Master planner consultants offer 6 tips for negotiating your next corporate event
Does this sound familiar? You have been tasked with producing a new event—or breathing new life into one that has been on rinse and repeat too long. What should you include in the RFP? What questions should you ask during sourcing to avoid surprises post-event? How can you word the hotel contract to protect your company? How can you manage costs when attendance might be uncertain? Smart Meetings asked two veteran independent meeting professionals: ConferenceDirect Vice President Carolyn Poole and Bravo! Events CEO Nancy Shaffer for answers.
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1. Look for Synergies When Booking Venues
For corporate planners aiming to efficiently source for their next event, Shaffer offered up some initial tips. When it comes to utilizing the resources at a venue, it helps to know who is using the space before and after you. “Request to meet with the planning teams of those organizations to see whether you can combine some of your costs,” advised Shaffer, since it could ultimately save your budget to share resources.
Whether it’s the AV, menus, or other resources, it could ultimately improve your event overall with little to no cost.
2. Turn the RFP into a Marketing Tool
Making your RFP as detailed as possible is also a good idea. “You want to give as many details as possible about who, what, when, why, everything about your program to the hotel,” Poole said. “Hotels are being inundated right now with RFPs and they hit the decline button real quick.”
Include enough information in your RFP to show the value of your program to perspective hotels.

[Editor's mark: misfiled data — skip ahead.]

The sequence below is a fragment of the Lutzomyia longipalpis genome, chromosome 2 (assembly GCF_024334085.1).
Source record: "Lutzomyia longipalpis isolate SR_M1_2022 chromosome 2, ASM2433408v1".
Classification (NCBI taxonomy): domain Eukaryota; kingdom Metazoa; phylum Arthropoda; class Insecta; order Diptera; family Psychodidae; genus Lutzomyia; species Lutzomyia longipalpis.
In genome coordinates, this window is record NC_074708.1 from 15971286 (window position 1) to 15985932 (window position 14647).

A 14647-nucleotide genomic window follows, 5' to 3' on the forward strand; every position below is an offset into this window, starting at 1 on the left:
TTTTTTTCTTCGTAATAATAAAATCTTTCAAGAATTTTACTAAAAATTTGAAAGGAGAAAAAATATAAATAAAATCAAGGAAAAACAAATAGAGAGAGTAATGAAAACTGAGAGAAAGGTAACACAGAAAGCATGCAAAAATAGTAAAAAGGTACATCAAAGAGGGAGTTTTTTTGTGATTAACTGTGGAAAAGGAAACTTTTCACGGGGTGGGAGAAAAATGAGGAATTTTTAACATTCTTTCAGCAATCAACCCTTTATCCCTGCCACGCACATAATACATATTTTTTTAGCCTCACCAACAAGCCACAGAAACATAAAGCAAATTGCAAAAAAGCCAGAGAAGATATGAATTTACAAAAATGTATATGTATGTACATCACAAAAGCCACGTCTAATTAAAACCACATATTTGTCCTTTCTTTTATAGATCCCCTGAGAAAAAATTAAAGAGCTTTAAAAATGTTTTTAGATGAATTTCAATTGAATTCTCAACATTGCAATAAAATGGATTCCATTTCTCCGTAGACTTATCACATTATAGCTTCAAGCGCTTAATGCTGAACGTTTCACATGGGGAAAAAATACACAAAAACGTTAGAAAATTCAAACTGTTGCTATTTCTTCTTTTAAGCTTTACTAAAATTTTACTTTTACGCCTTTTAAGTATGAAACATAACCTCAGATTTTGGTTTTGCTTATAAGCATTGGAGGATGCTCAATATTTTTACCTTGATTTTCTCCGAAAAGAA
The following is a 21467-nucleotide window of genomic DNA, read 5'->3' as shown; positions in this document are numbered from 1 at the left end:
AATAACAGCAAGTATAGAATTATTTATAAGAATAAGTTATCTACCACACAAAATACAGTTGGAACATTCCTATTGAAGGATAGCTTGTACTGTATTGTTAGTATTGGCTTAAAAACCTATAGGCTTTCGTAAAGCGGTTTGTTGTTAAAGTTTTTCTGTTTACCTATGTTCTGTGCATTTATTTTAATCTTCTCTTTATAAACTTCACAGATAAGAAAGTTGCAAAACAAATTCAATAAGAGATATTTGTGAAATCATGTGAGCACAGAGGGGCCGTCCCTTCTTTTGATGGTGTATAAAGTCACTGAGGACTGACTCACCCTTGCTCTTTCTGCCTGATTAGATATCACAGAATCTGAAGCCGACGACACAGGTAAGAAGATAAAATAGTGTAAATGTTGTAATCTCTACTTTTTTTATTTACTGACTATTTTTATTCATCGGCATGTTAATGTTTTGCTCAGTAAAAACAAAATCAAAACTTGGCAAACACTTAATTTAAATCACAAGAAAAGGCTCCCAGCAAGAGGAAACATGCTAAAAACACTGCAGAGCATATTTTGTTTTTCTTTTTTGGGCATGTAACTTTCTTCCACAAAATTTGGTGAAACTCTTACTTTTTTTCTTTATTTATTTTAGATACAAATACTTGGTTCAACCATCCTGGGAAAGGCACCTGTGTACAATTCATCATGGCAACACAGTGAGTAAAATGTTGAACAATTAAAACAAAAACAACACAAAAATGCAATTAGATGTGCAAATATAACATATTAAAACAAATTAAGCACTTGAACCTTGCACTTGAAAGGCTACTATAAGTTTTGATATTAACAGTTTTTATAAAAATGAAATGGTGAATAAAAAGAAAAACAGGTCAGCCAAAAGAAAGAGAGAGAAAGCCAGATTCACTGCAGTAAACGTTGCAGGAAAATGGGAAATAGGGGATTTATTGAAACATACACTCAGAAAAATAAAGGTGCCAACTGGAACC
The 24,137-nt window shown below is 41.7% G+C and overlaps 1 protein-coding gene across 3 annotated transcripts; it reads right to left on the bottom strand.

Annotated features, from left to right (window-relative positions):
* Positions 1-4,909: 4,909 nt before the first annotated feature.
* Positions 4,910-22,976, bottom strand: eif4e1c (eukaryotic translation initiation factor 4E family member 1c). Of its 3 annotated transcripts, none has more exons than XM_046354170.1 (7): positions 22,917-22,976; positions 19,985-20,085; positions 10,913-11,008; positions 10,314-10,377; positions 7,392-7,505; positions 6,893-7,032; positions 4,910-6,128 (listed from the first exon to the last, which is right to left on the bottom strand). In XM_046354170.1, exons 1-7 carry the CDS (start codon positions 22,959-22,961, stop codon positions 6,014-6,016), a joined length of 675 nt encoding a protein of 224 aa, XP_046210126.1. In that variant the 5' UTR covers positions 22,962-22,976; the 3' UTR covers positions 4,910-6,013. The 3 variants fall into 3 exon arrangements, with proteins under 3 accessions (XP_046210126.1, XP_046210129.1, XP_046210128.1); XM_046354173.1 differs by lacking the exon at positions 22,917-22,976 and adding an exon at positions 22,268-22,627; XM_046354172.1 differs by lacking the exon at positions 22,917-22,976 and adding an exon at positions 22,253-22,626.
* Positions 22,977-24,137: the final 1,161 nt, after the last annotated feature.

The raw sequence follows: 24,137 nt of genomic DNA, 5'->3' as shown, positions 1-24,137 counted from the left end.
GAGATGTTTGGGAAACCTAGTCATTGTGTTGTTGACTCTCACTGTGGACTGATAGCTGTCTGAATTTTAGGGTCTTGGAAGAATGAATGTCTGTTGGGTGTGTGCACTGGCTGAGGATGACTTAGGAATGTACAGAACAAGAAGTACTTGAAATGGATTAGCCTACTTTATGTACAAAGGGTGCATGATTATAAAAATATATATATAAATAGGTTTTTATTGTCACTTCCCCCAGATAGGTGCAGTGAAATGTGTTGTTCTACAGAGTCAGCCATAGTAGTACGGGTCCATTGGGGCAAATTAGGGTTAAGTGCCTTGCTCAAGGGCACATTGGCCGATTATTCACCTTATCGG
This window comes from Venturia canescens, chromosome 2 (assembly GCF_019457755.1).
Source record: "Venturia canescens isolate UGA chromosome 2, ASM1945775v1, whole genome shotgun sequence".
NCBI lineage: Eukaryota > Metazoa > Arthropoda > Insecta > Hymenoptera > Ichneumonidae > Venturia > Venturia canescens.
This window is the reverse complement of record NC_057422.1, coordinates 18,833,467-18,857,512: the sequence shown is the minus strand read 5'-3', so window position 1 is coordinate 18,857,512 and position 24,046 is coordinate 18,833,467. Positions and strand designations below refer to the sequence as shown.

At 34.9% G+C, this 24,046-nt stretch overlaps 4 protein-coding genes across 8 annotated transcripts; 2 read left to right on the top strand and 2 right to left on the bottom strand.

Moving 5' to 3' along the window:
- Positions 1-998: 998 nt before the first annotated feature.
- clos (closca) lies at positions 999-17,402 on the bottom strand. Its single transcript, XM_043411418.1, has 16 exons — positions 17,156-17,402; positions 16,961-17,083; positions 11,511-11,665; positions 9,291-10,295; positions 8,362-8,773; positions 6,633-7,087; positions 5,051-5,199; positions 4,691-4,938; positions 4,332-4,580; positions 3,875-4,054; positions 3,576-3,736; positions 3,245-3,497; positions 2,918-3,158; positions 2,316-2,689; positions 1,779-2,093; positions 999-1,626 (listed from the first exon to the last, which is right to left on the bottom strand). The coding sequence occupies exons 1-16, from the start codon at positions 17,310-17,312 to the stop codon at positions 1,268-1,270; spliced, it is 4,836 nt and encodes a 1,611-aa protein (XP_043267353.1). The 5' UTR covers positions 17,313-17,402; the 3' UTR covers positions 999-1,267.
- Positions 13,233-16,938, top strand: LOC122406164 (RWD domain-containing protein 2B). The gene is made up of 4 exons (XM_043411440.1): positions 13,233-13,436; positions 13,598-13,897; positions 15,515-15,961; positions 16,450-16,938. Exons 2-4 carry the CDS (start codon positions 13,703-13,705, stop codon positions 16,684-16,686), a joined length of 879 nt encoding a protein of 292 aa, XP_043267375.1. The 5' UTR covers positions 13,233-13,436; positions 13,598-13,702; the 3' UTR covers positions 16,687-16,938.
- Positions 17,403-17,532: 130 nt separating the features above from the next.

3. Head Off Associated Charges
Check your charges. Requests made of the hotel onsite may come with a price. Whenever you ask for something—extra drinks in the meeting space, AV help, etc., follow up the question with: “Is there a charge associated with that?” The hotel’s role is hospitality and so they want to take care of you, said Shaffer, but you don’t want to be surprised later with how much they added to the bill for three photocopies.
4. Get Your AV Right
Another important element of the sourcing process is managing event tech needs. Whether you’re putting on a huge, visual presentation, or require supreme sound for your speakers and music, your AV needs to be smooth. “If you don’t get your AV sorted out upfront and you don’t know the specs, you’re gonna be in trouble later. Hotels right now are charging as much as 40% upcharge on the AV and then some,” said Poole.
Remember, everything is open for negotiation so make sure you are getting what you’re paying for. “You’ve got to negotiate patch fees and all the other fees up front if you want to be able to use an outside AV team,” said Shaffer.
5. Find the Purpose
For planners executing yearly events, seeking out feedback and having long conversations about what worked and what didn’t in previous years can speed up the learning curve.
“Have detailed conversations about what is the purpose of this experience,” said Shaffer. “If I don’t understand your purpose, and I don’t understand your why. I can’t create the live experience that’s going to produce the hoped-for results. That takes work and time.”
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6. Partner for the Win
The partnerships developed during the discovery process are the legs your events stand on.
“At the end of the day, it’s got to be a win for both parties. It’s got to be a win for the hotel. It’s got to be a win for your organization. Nobody wants to go into a conference in a bad situation because you’ve had a horrible experience up front,” said Poole. “Communicate with all stakeholders as soon as you know something.” That includes your third-party planner partners who act as an extension of your team and can bring a wealth of problem-solving to the table—even if at first it looks like there might not be a solution.